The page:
Mostly, though, the evening was full of reminiscence. Oursler fondly recalled a 1976 visit from Philip Glass while John Cage was in residence. Josephine Meckseper remembered Michael Asher’s “weird laugh.” In the ’80s, said Adam McEwen, “I heard that someone had taught a class in joint-rolling,” and surely many moods have been altered under the fluorescent tubes of the storied institution’s classrooms. But teaching at CalArts changed not just Pat Steir’s mood but her life. While a guest of Bruce Nauman’s in the early ’70s, she said, she met Sol LeWitt—and the two lived together for the next ten years. “Funny how things have changed,” said Thomas Lawson, CalArt’s dean for the past twenty-three years. “Now we’re going to have a studio building named for the school’s first post-studio artist.”

But he was just being nice.

Left: W magazine editor in chief Stefano Tonchi and actress Greta Gerwig. Right: Poet Bob Holman and artist Joan Jonas.

Left: Dealers Andrew Richards and Marian Goodman with artist Lawrence Weiner. Right: Artist Marilyn Minter.

Left: Dealers Barbara Gladstone and Allyson Spellacy. Right: Artist Pat Steir.

Left: Artist Adam Pendleton and Performa founder RoseLee Goldberg. Right: Whitney Museum chief curator Donna De Salvo.

Left: Artist Adam McEwen and Cal Arts dean Thomas Lawson. Right: Artist Jack Pierson.

Left: New Museum deputy director Karen Wong with singer-songwriter Lykke Li. Right: Dealer Jeanne Greenberg Rohatyn with artist Lucien Smith and Susannah Liguori.

Left: Artist Liam Gillick and New Museum curator Lauren Cornell. Right: Artist Hans Haacke and Linda Haacke.

Left: Writer and dealer Bill Powers, fashion designer Cynthia Rowley, and MoMA PS1 director Klaus Biesenbach. Right: Collector Catherine Orentreich and architect Annabelle Selldorf.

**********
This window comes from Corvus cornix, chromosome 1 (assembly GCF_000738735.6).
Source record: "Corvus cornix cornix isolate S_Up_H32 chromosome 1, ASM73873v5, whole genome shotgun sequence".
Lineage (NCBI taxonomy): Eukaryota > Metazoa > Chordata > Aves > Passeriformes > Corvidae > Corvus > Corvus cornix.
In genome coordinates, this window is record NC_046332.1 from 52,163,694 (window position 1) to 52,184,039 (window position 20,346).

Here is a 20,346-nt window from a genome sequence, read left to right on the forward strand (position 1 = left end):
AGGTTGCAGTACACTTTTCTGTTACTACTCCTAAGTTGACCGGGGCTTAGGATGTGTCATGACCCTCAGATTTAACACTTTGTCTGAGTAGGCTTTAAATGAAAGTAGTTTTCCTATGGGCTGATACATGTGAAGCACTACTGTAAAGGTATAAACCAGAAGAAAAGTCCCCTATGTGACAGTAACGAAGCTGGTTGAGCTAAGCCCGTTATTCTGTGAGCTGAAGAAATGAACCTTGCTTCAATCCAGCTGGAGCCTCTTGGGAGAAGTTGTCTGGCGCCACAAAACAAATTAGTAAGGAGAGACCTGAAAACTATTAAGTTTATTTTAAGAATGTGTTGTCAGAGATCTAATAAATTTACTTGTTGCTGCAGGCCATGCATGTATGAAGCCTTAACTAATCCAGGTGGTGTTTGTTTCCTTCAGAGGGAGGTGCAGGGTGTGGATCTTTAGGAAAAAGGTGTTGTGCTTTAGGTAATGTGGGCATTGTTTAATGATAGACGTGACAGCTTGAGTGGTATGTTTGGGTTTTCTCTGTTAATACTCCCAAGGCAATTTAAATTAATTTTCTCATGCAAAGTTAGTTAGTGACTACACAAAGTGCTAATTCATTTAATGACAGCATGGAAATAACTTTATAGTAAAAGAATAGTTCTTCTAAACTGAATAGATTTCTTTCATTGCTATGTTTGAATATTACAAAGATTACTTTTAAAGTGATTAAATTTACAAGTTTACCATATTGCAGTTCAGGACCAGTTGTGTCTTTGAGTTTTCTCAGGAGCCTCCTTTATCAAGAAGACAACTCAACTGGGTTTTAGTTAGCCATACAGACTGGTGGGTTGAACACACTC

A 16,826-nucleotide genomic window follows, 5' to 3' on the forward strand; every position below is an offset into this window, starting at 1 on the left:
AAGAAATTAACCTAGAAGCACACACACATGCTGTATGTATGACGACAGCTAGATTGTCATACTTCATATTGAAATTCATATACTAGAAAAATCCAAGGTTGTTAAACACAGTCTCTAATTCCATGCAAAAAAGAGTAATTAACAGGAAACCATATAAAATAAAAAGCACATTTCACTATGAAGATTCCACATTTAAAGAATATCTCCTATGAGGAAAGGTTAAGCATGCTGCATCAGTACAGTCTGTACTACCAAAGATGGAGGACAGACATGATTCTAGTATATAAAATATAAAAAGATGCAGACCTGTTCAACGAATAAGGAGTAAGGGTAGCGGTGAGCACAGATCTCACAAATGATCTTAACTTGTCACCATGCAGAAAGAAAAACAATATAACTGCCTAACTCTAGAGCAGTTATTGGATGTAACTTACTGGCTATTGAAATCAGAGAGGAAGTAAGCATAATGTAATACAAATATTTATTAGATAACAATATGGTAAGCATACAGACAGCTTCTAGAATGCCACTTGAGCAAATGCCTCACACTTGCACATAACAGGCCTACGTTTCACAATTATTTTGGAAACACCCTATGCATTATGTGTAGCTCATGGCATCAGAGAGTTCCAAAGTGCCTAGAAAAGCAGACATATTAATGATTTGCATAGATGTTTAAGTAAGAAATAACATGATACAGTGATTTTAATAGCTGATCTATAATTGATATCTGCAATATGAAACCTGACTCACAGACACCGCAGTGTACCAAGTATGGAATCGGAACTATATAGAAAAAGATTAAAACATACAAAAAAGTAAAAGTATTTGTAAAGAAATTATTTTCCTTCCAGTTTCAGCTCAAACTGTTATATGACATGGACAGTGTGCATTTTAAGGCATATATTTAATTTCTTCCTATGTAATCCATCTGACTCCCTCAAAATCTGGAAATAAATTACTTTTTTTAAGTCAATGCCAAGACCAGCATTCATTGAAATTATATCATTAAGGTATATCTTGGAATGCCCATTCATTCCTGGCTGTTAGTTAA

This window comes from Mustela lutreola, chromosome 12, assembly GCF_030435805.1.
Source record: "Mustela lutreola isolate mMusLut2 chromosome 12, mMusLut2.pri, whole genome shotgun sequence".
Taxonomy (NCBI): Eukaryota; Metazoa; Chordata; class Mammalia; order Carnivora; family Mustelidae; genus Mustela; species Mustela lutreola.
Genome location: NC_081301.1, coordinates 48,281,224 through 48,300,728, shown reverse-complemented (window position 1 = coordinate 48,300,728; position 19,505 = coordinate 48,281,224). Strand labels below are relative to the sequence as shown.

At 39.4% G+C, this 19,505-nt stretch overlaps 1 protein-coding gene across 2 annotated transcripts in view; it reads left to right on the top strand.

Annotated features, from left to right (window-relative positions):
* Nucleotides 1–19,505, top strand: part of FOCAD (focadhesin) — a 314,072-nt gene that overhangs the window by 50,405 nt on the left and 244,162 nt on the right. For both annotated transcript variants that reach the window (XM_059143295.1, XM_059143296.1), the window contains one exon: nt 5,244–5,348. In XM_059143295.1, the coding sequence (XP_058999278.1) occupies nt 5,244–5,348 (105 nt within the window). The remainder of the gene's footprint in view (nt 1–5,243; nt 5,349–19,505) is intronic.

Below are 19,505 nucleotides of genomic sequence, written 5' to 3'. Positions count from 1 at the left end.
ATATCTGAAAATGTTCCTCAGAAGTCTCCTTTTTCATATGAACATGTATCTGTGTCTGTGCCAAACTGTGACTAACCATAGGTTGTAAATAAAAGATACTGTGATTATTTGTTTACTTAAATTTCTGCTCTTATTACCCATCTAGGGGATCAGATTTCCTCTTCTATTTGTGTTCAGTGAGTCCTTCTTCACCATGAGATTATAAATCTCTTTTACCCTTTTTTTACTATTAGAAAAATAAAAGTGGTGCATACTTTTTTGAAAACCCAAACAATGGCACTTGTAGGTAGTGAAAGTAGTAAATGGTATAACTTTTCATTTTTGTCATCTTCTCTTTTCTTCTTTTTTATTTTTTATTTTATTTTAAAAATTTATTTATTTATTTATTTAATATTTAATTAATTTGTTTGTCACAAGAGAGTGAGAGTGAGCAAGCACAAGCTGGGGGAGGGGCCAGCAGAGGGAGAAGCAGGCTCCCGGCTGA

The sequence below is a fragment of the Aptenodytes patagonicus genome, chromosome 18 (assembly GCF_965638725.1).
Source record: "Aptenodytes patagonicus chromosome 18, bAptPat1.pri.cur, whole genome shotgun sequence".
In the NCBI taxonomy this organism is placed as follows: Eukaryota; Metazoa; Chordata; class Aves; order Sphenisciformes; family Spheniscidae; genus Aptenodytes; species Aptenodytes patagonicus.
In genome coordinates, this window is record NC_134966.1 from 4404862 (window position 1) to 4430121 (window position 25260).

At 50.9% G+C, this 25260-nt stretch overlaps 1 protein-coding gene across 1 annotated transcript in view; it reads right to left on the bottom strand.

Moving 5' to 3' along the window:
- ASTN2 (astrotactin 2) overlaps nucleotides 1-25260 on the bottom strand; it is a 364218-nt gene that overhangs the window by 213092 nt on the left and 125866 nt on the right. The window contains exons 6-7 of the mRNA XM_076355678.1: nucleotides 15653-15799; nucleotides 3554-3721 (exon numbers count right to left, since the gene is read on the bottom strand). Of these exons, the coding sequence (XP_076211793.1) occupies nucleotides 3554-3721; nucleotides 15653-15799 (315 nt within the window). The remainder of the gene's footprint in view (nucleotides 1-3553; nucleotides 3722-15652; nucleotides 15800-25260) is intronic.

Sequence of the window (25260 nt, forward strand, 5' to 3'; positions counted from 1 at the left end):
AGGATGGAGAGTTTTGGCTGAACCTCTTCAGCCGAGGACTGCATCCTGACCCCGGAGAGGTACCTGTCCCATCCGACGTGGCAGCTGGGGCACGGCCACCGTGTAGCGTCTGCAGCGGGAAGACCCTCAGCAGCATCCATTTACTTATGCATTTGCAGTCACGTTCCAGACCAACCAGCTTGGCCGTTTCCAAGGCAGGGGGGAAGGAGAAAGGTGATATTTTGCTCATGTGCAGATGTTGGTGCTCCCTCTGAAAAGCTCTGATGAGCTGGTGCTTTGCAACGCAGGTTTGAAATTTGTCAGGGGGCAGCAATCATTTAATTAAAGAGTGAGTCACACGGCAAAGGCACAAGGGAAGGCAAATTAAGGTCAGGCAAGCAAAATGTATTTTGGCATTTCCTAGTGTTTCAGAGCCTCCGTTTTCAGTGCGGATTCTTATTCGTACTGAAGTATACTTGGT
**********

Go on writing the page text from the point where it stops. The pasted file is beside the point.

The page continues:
Left: Artist George Condo and writer Dodie Kazanjian. Right: Curator Anne Rorimer and Yale School of Art dean Rob Storr.

Left: Artist Tony Oursler. Right: Artist Rob Pruitt and Whitney Museum curator and associate director of programs Scott Rothkopf

Left: Dealers Carol Greene and Cristian Alexa with MoMA curator Roxana Marcoci. Right: Artist Nate Lowman.

Left: Artist Hanna Liden and Arden Wohl. Right: New Museum director Lisa Phillips.

Left: Artist Robert Longo and singer Jenni Muldaur. Right: Public Art Fund director Nicholas Baume with artist Liz Glynn.

Left: New Barbarian. Right: Collector Marty Eisenberg and dealer James Fuentes.

Left: Artists Roy Dowell and Stephen Westphal. Right: Artist Allen Ruppersberg.

Left: Artist Dan Colen. Right: Participant Inc founder Lia Gangitano and Bard CCS director Tom Eccles.

Left: Swiss Institute director Simon Castets. Right: Artist Rashid Johnson.

Left: Dealer Alexis Johnson and curator Clara Kim. Right: SculptureCenter curator Ruba Katrib.

Left: Artist Josephine Meckseper. Right: Collector Maja Hoffmann and dealer Andrea Rosen.